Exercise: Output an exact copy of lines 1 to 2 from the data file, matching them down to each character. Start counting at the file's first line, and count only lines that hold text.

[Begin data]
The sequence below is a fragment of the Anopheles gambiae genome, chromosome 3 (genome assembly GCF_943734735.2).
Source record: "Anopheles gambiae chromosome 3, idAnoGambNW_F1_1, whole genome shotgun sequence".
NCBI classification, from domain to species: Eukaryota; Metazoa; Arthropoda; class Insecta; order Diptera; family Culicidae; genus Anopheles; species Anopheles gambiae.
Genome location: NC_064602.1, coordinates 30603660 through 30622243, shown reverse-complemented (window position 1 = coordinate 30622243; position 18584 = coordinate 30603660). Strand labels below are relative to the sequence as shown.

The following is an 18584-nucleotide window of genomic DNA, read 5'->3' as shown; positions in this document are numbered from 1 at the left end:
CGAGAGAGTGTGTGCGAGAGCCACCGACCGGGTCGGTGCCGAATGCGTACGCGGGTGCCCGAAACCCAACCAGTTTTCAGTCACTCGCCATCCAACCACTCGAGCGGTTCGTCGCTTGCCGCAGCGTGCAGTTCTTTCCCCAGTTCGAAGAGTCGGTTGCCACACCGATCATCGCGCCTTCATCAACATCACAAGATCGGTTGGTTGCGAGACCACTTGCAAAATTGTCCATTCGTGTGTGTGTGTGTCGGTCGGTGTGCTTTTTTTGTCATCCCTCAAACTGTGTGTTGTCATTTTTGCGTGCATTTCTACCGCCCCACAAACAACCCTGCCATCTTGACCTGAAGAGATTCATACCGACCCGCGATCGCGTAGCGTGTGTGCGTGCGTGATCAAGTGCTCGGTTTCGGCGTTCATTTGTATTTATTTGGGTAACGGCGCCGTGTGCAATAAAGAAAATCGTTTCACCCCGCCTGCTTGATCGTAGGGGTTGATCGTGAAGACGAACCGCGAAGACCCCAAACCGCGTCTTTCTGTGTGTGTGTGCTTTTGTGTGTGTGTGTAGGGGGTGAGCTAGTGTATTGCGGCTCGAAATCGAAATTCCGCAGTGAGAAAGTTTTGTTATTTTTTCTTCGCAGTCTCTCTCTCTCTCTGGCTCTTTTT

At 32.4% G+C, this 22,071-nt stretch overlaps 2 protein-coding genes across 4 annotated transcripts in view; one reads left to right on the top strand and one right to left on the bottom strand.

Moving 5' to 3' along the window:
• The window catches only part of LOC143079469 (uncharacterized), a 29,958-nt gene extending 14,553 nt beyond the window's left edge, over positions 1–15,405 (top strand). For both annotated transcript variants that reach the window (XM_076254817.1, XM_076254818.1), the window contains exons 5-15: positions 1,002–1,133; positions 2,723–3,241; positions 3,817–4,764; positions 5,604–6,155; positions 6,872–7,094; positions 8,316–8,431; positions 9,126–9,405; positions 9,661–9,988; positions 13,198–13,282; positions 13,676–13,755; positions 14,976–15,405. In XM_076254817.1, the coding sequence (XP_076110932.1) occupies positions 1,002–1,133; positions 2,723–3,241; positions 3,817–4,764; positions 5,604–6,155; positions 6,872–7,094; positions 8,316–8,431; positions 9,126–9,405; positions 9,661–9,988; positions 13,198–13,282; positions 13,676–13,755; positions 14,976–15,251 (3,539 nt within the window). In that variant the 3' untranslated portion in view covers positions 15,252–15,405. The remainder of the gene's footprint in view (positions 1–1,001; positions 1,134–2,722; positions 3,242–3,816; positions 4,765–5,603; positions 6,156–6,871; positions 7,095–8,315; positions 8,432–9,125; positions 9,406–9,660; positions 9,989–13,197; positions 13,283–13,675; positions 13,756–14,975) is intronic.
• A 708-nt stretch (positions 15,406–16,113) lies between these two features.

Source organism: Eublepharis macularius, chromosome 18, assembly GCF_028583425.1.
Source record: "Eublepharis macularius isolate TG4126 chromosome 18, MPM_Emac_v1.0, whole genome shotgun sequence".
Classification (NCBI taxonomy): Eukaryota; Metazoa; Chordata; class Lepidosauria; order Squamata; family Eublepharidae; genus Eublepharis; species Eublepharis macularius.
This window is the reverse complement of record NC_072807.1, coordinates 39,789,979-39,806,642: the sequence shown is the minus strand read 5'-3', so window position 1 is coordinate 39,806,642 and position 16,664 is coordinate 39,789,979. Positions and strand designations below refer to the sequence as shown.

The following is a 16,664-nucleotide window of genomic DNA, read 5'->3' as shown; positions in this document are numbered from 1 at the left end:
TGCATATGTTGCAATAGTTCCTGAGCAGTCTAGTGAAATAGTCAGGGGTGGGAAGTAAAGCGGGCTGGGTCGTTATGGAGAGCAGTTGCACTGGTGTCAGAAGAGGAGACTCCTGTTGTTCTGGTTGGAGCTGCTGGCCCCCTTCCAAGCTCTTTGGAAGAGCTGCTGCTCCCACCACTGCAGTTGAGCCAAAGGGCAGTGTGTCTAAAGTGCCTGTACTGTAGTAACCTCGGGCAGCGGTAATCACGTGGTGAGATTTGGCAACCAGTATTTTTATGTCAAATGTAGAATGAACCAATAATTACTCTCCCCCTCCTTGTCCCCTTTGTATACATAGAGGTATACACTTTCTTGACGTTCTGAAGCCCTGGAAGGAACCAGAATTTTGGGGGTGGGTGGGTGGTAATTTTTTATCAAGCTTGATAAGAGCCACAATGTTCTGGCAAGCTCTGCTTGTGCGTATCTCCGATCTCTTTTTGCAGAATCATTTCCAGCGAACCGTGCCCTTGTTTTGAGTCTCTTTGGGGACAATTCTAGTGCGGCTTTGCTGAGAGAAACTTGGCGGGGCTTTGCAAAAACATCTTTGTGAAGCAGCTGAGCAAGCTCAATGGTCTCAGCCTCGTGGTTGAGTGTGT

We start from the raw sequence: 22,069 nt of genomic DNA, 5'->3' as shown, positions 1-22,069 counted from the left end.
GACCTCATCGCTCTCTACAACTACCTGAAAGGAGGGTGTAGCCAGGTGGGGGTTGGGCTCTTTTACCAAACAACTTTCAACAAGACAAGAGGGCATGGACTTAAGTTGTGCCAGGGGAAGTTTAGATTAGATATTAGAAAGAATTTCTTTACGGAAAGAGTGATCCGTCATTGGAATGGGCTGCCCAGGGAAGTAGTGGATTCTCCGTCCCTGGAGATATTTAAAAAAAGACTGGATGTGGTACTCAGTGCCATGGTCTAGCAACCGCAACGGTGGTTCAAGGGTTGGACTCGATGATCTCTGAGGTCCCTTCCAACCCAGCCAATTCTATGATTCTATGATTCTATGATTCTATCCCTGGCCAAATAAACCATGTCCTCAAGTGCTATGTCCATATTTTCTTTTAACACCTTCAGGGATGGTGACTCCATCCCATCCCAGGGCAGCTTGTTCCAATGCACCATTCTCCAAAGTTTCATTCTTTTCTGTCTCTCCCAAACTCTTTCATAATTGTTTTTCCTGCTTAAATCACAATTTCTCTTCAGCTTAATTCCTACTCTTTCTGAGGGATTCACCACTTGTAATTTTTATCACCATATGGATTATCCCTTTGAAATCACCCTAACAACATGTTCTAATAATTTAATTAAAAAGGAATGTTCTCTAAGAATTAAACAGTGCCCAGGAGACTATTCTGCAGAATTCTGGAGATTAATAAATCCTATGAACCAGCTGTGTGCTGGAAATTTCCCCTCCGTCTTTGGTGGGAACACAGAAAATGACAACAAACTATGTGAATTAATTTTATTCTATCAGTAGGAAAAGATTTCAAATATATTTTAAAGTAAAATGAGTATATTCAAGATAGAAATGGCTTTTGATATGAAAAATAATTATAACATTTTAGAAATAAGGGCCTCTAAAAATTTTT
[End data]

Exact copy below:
The sequence below is a fragment of the Anopheles gambiae genome, chromosome 3 (genome assembly GCF_943734735.2).
Source record: "Anopheles gambiae chromosome 3, idAnoGambNW_F1_1, whole genome shotgun sequence".